Such policies might make employers more willing to hire older applicants
While the unemployment rate for older workers is lower than that for the general population, older workers who lost their jobs during the Great Recession are still suffering. The re-employment rate for those 55-64 is 47 percent compared to 62 percent for 20-54 year olds. And it takes an average of 52 weeks for older workers to find a new job compared to about half as long for workers in their early 20s. Experiments sending resumes for older and younger workers with similar skills have shown that older workers are much less likely to be called in for an interview. Employers are clearly reluctant to hire older men and women. One reason might be that employers fear that once they hire an older worker, they may not be able to get rid of these older hires when they are no longer productive.
In the early 1970s, about half of all Americans were covered by mandatory retirement provisions that required they leave their jobs no later than a certain age, usually 65. In 1978, the earliest legal age for mandatory retirement was increased from 65 to 70 through amendments to the Age Discrimination in Employment Act (ADEA). Under pressure from civil rights activists, an aging population, and rising Social Security costs, mandatory retirement was eliminated entirely in 1986 for the majority of workers through further amendments to the ADEA. Some exceptions to the prohibition include airline pilots, judges, partners in professional firms, and some highly placed executives.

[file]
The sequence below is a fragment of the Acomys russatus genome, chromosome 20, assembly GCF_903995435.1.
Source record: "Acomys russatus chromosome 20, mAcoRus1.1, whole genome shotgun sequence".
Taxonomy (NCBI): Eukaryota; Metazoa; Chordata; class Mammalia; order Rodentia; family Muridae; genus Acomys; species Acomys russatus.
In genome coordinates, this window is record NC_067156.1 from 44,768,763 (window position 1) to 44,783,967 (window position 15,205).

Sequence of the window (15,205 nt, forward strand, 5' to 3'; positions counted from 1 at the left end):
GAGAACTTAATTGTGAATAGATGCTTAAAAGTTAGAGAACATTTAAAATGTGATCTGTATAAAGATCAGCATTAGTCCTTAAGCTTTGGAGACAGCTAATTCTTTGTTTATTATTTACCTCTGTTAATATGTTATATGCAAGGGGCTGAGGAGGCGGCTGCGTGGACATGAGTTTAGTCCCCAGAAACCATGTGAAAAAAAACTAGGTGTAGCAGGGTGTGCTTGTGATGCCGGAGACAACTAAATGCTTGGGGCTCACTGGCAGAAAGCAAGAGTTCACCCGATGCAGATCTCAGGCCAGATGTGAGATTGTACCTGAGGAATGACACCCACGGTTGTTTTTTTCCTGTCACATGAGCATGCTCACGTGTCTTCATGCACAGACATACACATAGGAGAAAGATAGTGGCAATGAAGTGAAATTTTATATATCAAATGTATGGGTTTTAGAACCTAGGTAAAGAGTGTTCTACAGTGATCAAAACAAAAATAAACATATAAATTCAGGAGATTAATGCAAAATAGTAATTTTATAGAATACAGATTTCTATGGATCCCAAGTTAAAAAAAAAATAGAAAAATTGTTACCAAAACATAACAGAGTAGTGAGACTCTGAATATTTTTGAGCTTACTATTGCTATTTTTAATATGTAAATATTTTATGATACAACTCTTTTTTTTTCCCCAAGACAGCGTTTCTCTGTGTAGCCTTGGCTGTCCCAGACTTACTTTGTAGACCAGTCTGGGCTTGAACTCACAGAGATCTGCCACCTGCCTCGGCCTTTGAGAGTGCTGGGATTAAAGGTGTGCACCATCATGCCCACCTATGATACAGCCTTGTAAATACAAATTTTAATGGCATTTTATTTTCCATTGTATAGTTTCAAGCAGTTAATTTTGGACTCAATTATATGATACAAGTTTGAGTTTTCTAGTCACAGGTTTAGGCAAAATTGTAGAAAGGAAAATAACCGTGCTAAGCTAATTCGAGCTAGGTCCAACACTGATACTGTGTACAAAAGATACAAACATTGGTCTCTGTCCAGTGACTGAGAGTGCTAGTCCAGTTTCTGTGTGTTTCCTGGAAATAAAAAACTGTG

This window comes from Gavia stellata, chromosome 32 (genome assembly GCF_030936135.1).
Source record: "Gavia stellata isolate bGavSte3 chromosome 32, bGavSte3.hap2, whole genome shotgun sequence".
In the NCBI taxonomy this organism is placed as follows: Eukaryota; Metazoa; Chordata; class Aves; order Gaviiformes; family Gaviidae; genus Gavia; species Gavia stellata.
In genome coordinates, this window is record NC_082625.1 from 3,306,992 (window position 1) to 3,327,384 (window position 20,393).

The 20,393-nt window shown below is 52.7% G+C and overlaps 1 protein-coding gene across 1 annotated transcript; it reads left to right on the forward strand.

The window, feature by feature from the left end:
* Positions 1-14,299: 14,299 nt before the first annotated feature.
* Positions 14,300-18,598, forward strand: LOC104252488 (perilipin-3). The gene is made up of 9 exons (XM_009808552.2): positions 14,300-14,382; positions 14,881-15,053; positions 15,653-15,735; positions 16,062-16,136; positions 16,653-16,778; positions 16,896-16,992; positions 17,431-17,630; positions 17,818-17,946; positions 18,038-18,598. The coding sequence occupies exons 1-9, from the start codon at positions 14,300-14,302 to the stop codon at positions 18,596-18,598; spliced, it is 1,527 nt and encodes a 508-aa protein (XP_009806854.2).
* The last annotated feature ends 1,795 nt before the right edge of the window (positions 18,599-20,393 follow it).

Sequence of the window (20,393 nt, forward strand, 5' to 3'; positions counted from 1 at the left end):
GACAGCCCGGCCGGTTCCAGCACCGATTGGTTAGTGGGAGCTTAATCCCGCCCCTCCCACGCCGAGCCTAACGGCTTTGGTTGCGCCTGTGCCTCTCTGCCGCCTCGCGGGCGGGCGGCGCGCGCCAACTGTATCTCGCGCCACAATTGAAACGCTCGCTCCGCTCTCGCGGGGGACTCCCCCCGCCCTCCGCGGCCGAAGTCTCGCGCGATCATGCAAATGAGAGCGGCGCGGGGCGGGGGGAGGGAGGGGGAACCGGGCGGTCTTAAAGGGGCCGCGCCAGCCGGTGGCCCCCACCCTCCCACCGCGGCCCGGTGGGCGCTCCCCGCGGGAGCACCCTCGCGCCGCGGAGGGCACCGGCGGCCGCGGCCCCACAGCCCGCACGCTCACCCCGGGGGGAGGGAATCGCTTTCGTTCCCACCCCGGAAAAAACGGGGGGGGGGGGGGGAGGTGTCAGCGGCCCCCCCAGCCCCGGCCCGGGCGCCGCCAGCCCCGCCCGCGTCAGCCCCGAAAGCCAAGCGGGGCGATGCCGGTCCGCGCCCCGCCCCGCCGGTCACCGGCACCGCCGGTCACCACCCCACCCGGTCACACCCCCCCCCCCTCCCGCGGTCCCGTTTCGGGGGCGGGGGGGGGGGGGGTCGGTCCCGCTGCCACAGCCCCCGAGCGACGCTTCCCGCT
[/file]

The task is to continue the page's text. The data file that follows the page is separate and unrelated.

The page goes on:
Life without mandatory retirement is hard. Compensation and health care costs tend to increase with age, and in many – albeit not all – cases productivity declines. Employers can dismiss older workers who cannot do their jobs. But that is a very unpleasant task for both parties. The elimination of mandatory retirement combined with the shift from defined benefit to 401(k) plans also means that retirement is a much less predictable and orderly event than it has been in the past. With mandatory retirement, both the employer and the employee knew that as of a certain age the relationship would end. And they knew that with the promise of lifetime benefits that employees would have enough money to retire. No such structure exists in a 401(k) environment. If the stock market tanks, employers face the prospect of workers with inadequate 401(k) balances hanging on much longer than desirable – at least from the employer’s perspective.
The real challenge in a world of 401(k) plans and an increasingly mobile workforce is for workers in their 50s to be able to get jobs. It seems at least worth considering the possibility that mandatory retirement might make employers more willing to accept older applicants.
Mandatory retirement might be set at the age at which individuals can receive their maximum monthly Social Security benefits – currently 70. While the presumption would be that employees would have to retire at the mandatory age, the employer could always ask productive older workers with key skills to remain on the job. It may well be that putting a cap on the cost of employing older workers would make hiring workers below that mandatory age more attractive.